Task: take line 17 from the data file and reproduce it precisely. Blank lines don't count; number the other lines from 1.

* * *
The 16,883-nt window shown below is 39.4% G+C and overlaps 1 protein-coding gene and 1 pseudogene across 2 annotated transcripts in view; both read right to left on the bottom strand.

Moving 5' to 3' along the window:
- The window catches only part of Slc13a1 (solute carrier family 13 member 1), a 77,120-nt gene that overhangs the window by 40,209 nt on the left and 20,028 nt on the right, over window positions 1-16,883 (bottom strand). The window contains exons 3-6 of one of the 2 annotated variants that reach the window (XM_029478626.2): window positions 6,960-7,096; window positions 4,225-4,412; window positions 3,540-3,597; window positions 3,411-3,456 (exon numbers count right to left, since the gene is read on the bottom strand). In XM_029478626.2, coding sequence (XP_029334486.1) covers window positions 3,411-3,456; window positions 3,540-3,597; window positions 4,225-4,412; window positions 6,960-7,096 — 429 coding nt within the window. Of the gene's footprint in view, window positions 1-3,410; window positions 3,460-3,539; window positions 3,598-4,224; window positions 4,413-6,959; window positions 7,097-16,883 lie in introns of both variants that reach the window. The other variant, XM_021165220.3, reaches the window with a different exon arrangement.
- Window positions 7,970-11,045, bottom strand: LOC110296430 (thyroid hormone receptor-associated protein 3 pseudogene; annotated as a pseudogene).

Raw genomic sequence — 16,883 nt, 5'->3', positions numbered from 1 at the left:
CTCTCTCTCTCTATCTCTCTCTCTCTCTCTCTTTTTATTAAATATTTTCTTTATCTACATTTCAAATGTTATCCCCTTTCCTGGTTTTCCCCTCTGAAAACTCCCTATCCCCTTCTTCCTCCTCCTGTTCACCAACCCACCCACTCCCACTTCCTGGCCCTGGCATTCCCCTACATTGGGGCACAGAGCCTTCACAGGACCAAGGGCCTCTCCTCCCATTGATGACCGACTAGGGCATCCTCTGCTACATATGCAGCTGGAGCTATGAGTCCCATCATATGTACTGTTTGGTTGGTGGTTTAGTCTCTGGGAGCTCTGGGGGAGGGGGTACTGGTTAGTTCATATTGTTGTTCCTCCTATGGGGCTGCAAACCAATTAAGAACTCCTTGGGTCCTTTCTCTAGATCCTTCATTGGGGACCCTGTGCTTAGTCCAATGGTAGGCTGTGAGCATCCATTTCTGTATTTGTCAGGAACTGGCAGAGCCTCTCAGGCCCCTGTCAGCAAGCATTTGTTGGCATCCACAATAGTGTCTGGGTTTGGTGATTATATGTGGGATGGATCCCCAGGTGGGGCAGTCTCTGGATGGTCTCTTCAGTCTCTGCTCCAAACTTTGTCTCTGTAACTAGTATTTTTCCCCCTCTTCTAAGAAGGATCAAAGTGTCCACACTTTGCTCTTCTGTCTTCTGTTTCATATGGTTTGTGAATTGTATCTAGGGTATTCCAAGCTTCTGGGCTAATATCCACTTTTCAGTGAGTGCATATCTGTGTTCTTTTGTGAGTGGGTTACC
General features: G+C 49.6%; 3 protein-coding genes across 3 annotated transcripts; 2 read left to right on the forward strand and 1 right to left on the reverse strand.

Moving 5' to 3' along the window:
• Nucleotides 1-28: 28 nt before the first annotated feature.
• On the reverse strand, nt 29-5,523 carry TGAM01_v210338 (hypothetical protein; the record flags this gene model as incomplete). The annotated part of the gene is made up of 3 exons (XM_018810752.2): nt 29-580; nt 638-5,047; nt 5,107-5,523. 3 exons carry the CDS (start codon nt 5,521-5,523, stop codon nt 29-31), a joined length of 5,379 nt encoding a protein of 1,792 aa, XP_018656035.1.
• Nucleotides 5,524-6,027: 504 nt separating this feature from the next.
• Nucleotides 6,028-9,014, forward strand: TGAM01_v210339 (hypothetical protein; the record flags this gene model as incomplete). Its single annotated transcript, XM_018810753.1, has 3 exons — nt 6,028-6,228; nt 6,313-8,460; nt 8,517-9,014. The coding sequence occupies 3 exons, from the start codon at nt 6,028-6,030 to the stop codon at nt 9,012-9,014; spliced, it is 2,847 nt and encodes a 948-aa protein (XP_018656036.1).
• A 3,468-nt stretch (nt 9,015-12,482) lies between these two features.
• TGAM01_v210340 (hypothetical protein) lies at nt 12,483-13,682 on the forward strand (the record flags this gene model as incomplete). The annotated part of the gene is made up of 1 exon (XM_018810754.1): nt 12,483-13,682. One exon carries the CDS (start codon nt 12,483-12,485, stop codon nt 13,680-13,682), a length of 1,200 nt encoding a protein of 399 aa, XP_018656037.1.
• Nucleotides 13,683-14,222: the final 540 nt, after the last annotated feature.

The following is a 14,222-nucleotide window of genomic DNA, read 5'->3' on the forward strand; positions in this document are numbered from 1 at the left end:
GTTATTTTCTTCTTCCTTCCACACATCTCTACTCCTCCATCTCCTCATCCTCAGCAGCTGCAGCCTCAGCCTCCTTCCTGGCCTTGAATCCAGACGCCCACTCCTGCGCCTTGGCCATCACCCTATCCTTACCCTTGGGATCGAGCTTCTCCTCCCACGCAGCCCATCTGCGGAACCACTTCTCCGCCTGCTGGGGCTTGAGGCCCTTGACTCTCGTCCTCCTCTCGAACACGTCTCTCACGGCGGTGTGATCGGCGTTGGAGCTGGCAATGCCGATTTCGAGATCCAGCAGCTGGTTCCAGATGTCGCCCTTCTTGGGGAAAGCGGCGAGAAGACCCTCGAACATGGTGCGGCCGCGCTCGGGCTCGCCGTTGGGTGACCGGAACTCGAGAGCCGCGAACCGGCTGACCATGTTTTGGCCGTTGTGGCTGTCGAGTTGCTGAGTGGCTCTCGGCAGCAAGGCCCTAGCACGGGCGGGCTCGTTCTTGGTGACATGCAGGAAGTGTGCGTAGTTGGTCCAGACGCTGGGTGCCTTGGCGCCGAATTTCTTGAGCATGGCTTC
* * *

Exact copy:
GTTATTTTCTTCTTCCTTCCACACATCTCTACTCCTCCATCTCCTCATCCTCAGCAGCTGCAGCCTCAGCCTCCTTCCTGGCCTTGAATCCAGACGCCCACTCCTGCGCCTTGGCCATCACCCTATCCTTACCCTTGGGATCGAGCTTCTCCTCCCACGCAGCCCATCTGCGGAACCACTTCTCCGCCTGCTGGGGCTTGAGGCCCTTGACTCTCGTCCTCCTCTCGAACACGTCTCTCACGGCGGTGTGATCGGCGTTGGAGCTGGCAATGCCGATTTCGAGATCCAGCAGCTGGTTCCAGATGTCGCCCTTCTTGGGGAAAGCGGCGAGAAGACCCTCGAACATGGTGCGGCCGCGCTCGGGCTCGCCGTTGGGTGACCGGAACTCGAGAGCCGCGAACCGGCTGACCATGTTTTGGCCGTTGTGGCTGTCGAGTTGCTGAGTGGCTCTCGGCAGCAAGGCCCTAGCACGGGCGGGCTCGTTCTTGGTGACATGCAGGAAGTGTGCGTAGTTGGTCCAGACGCTGGGTGCCTTGGCGCCGAATTTCTTGAGCATGGCTTC